When I was 4 I almost drowned. My foot slipped on a mossy rock that was on the bottom of the lake where I was wading and I slid just under the water. I have the clearest memory of looking up and seeing my dad and uncle standing in front of me talking to each other while I floundered. I panicked. I couldn’t get my feet under me to stand back up. In my mind I was making a commotion – waving my arms and kicking my feet – but from their lack of response I knew they couldn’t see me. As my chest tightened, I tried harder to get their attention, to get one of them to just reach down and pull me out. 

Obviously, since I’m writing this, eventually my uncle noticed and pulled me to my feet. I’ve still never shaken that feeling of not being seen when I needed it the most.

I take you on this walk down Traumatic Events of My Young Life Lane because I think it’s relevant to something I’ve been bothered by. For several years now, I’ve read essays by women of a certain age where they would complain about how at some point around forty they had become invisible to society. I thought they were talking about the ground covered in Amy Schumer’s Last Fuckable Dayskit – which is amazing if you haven’t seen it. If you haven’t, it’s a gathering of actresses who have been deemed “unfuckable” because of their age and so their careers are essentially over. That’s what I assumed these other writers were talking about, you know how with age you’re not as attractive and younger people stop talking to you and paying attention to you. 

And that sucks, as far as it goes. But, I now see my belief that was it was naïve and stupid. 

At this point, I’m pretty sensitive to what’s happening emotionally within my circle of women friends, and, since we’re sharers, I’m hearing what’s going on in my extended circle of women friends. And it’s not good friends. It. Is. Not. Good.

There’s evidence like the brilliant blog post To The Middle Season Mamma In Maymy friend S. forwarded to me. I read it and I was shook(do the kids still say that? Who cares? It fits). The author captured that feeling of vanishing that I’ve heard echo through my circle of women. Also, that Middle Season Mamma is worn the fuck down.  

Then, during the days leading up to Mother’s Day my social media feeds were full of shout outs to everyone who doesn’t fit in the Hallmark ideal of the Day. I followed the celebration of women without moms, women who want to be moms but can’t, women who’ve lost children, women who have lousy relationships with their mothers – I love the attention being paid to these women. I noticed that the common refrain in the posts was the line: I see you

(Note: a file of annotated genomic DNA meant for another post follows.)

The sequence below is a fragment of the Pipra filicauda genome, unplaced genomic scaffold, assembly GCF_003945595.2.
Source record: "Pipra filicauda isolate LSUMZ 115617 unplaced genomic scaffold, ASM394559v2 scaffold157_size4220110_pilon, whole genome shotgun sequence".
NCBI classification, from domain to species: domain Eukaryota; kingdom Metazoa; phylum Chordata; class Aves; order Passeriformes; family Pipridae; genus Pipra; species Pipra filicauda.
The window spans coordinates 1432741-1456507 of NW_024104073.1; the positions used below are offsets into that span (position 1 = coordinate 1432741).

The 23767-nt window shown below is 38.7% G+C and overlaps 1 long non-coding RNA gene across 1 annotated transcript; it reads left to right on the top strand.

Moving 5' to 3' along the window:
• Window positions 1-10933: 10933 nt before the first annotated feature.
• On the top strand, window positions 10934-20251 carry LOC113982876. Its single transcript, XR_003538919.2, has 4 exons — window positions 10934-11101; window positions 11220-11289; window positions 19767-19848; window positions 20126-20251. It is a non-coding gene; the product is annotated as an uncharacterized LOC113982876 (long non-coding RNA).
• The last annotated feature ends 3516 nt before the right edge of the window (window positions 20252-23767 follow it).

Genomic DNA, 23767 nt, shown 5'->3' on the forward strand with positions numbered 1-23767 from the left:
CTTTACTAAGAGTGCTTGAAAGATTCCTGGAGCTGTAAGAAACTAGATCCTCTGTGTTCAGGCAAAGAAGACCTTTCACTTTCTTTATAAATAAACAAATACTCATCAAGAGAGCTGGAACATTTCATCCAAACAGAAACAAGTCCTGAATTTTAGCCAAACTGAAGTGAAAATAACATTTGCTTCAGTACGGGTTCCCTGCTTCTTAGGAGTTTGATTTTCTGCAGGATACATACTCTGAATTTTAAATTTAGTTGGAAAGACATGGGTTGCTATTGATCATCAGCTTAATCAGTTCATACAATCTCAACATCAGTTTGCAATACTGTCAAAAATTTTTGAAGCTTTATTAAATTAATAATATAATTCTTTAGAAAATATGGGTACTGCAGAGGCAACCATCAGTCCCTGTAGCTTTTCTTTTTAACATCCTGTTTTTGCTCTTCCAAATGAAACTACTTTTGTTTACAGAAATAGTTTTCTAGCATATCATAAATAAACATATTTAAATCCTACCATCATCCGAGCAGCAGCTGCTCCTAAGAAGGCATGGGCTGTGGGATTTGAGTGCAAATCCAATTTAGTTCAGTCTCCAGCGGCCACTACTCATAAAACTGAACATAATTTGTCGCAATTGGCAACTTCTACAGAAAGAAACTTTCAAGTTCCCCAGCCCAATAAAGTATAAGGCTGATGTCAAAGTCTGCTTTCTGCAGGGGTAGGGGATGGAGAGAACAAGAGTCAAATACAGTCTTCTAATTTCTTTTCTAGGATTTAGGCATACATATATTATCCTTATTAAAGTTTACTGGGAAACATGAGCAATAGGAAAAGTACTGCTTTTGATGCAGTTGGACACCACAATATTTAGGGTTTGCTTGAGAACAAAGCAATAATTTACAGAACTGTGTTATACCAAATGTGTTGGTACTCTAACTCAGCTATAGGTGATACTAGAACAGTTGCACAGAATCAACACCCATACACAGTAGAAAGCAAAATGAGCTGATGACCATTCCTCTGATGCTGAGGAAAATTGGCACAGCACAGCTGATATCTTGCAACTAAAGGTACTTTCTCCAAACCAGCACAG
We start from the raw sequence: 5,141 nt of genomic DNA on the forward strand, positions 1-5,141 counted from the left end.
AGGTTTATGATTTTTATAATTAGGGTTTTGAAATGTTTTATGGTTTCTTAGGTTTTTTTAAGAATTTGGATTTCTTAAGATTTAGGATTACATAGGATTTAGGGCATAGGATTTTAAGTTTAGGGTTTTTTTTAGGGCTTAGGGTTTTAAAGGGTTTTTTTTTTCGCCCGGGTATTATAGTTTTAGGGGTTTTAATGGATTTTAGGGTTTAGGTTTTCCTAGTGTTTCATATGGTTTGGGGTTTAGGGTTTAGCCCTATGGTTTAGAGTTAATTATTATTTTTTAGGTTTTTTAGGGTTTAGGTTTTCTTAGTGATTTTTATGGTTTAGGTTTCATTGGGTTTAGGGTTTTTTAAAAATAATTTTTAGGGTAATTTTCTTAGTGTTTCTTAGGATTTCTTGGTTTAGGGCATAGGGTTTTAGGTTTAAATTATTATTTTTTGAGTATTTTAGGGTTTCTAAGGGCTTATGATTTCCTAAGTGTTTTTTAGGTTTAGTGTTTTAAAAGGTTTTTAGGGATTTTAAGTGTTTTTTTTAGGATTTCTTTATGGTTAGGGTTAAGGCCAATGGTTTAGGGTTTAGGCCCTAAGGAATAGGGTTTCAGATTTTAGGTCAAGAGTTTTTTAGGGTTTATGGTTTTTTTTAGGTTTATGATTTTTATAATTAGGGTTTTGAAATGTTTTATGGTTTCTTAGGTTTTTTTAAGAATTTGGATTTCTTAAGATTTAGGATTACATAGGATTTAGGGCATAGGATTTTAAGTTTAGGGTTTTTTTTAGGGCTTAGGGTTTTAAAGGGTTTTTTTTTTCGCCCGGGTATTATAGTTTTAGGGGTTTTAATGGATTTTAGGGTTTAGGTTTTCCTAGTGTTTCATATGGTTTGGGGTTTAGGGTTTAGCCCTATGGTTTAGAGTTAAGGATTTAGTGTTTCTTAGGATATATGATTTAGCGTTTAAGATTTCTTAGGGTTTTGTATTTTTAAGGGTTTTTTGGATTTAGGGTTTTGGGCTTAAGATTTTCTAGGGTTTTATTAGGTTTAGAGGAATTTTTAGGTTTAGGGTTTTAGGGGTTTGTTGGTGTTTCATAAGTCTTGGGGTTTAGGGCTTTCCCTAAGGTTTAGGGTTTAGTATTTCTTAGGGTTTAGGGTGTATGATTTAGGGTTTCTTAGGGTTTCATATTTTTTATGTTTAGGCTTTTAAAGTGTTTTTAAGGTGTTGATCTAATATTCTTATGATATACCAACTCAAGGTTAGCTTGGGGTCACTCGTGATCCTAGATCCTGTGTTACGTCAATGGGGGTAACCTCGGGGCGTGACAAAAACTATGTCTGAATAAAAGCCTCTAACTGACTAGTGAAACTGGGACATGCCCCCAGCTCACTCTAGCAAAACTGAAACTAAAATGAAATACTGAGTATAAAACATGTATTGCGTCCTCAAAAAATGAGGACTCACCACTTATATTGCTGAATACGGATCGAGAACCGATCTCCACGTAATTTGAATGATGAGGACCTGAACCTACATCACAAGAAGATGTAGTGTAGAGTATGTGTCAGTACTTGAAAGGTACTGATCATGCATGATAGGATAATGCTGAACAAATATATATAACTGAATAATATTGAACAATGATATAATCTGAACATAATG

I see you.

The power in those words is overwhelming. 

Many of the women in my circles are suffering through an excruciating time in life. Issues with health, kids, career, marriages, family – it’s like the dam broke and there’s a cascade of shit swamping us out. And this invisibility is making it worse. The invisibility where no one can see the real you – your path, your struggle, your story – because we’re so conditioned to be pleasing and perfect. Our story gets stuck in our throat because we can’t show that we’re less than and we slowly fade into the background as we try to keep everyone else on track. 

We’re stuck in perfectionism and it is breaking us. We’re getting brittle and we are breaking. 

You know what we need? We need to know we are not alone. We need to know that others know our story because they’ve lived it. They made it through. We need to feel seen. 

We need an I See You Unit. See what I did there? ICU/I See You? Whatever, you know you love it. 

Lacking the ability to turn Brene Brown quotes into a kind of chemo for the soul and administer that in a constant drip to whoever needs it, we can do the next best thing – when we see our Sisters we can really see them. We are thirsty for that connection. I attend a quarterly women’s lecture series and the sisterhood during the two hours of that event is remarkable. Women are glowing when they leave. 

So, as your I See You Nurse, what’s my treatment for feeling invisible?

I see you finding yourself suddenly single, either through choice or death, and bravely taking each step forward.

I see you with your empty nest and commitment to reinvent yourself, that shit is scary.

I see you after years being miserable in your career finally making the pivot to something that brings you joy, that takes some guts.

I see you tackling health issues head on and relentlessly advocating for yourself in a medical system that dismisses women’s health issues – you are making the way easier for others and that’s a gift.

I see you stepping back from your community obligations because it’s too much and then suffering through the guilt piled on from people you thought of as friends, you’re making the right decision for you, stay with it.

I see you dealing with your decades of repressed emotions, going to therapy and doing the work, keep fucking going.

I see you renegotiating your relationships and putting yourself first, and I see how freaking hard it is to be consistent in those new boundaries, it’s worth the pain.

I see you who didn’t have enough joy in your life so you’re trying new things to see what you love, keep experimenting, you’ll find it and show the way for others. 

I see you, frustrated and so, so tired, sliding just under the water and scared that this is the time that no one will be there to reach down and help you to your feet. 

I see you.